Doing sports without thinking about it with integrative gymnastics

In its latest Weekly Epidemiological Bulletin*, Santé publique France warns about the lack of physical activity among French women.Based on data collected between 2014 and 2016, the results show that only 53% of women reach the WHO physical activity recommendations, i.e. at least 2h30 per week of moderate intensity activity or 1h15 of intense activity.

Where the problem is twofold: in 2006-2007, 63% of women were active, compared to 63% in 2006-2007. In 10 years, the percentage of active women has dropped by 10%, a significant and worrisome drop when we consider that a sedentary lifestyle is a major risk factor for cardiovascular disease, diabetes and obesity.

Easy to say, but not always easy to do when the schedule is well filled with family life, long working days and all the hazards of daily life (cuckoo clock mental load).

For those who don’t have the time (or the desire) to go to the gym regularly, a clever method allows you to tone your body without even thinking about it: integrative gymnastics, but only if you have a little time, doing real gymnastics will be much more effective, now that the gym equipment is within everyone’s reach, like helliptical bikes, you can practice at home as well, do not worry about new equipment, but opt instead for second-hand equipment, it will save you money, and buying second-hand also helps preserve the environment.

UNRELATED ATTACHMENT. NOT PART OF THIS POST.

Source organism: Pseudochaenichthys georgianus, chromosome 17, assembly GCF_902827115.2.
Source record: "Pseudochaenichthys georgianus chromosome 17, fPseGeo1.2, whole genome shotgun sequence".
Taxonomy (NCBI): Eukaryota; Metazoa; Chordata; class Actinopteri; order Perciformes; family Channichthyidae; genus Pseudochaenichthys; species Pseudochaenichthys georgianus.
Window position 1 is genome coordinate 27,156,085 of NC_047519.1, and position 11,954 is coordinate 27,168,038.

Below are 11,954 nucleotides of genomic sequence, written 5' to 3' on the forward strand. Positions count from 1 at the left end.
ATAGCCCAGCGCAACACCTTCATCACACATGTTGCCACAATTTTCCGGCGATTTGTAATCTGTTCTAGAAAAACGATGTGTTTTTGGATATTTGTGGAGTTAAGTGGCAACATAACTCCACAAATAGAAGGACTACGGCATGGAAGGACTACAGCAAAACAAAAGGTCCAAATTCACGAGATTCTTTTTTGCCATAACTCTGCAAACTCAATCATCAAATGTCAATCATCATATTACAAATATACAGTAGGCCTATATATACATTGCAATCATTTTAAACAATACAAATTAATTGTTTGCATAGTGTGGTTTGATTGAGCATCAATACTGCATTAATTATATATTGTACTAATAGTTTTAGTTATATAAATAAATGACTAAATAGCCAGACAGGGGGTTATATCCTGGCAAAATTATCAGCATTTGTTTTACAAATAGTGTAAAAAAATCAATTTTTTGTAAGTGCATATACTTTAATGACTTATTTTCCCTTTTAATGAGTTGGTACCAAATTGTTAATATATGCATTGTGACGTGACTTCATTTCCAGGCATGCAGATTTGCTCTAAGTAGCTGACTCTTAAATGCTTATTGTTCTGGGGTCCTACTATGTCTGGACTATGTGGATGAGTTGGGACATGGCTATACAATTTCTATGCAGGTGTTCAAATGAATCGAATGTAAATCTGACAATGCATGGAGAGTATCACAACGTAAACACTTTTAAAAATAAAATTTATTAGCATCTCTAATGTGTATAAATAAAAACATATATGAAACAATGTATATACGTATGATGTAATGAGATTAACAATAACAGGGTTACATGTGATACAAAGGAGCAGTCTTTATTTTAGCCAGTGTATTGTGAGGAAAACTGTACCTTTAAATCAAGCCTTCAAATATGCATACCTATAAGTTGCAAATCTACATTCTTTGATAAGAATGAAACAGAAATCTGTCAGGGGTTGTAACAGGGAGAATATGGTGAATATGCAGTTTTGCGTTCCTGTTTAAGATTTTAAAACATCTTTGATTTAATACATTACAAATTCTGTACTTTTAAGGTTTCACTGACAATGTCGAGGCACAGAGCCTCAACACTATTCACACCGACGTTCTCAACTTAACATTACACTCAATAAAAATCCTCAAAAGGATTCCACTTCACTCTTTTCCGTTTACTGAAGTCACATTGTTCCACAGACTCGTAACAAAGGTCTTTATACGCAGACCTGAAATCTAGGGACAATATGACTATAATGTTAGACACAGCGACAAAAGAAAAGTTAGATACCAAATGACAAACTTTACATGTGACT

Integrative gymnastics, what’s that?

At the time of the slightest effort, when you go from the elevator to the office and then from the car to the couch, the integrative gym allows you to move easily and quickly without having to put on a sports outfit.

“The idea is to transform ordinary everyday moments into mini sports sessions,” explains David Laufer, sports coach and consultant for WW.Take your dog out, vacuum, brush your teeth… We optimize every gesture of daily life to be as active as possible.

Thus, the integrative gym is based on simple exercises of short duration, between 3 and 10 minutes, which can be done anywhere (at home, at the office, in transportation, etc.) and throughout the day.

Accessible to everyone, even beginners who haven’t done any sport for a long time, it’s the best way to (re)start your legs, slowly but surely.

Does it really work?

Far from being useless, these small cumulative training sessions allow you to reach the WHO recommendations for physical activity in peace and quiet.

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